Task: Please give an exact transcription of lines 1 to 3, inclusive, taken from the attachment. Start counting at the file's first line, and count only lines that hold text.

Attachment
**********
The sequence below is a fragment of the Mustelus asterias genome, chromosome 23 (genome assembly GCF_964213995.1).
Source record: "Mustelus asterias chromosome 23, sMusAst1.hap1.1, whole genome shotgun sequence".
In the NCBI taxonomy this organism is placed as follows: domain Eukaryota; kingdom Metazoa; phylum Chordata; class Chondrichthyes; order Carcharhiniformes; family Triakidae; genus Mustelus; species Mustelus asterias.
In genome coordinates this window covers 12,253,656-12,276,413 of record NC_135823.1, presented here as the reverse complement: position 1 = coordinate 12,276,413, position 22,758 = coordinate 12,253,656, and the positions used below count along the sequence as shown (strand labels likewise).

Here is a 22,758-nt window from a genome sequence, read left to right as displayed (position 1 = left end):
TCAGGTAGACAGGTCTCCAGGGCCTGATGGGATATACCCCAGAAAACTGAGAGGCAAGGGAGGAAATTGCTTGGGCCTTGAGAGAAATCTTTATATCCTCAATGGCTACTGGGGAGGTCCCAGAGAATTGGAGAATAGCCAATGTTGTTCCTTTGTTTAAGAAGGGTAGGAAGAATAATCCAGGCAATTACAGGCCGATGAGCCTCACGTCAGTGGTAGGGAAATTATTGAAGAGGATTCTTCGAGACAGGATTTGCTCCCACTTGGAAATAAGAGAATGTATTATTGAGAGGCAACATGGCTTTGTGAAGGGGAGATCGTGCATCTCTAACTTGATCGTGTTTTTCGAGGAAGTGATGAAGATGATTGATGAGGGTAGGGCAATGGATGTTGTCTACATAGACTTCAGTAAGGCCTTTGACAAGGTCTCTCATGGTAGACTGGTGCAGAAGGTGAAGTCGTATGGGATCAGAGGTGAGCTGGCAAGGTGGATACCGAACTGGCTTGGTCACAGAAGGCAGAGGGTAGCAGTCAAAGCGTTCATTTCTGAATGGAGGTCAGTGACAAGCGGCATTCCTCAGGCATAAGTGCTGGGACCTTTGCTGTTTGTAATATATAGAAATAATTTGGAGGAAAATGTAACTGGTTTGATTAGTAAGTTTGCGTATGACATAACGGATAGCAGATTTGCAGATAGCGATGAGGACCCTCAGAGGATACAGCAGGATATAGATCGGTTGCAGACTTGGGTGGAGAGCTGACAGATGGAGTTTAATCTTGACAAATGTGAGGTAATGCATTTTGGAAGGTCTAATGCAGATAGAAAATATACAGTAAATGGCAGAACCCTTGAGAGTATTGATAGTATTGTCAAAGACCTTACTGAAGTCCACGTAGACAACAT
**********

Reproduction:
The sequence below is a fragment of the Mustelus asterias genome, chromosome 23 (genome assembly GCF_964213995.1).
Source record: "Mustelus asterias chromosome 23, sMusAst1.hap1.1, whole genome shotgun sequence".
In the NCBI taxonomy this organism is placed as follows: domain Eukaryota; kingdom Metazoa; phylum Chordata; class Chondrichthyes; order Carcharhiniformes; family Triakidae; genus Mustelus; species Mustelus asterias.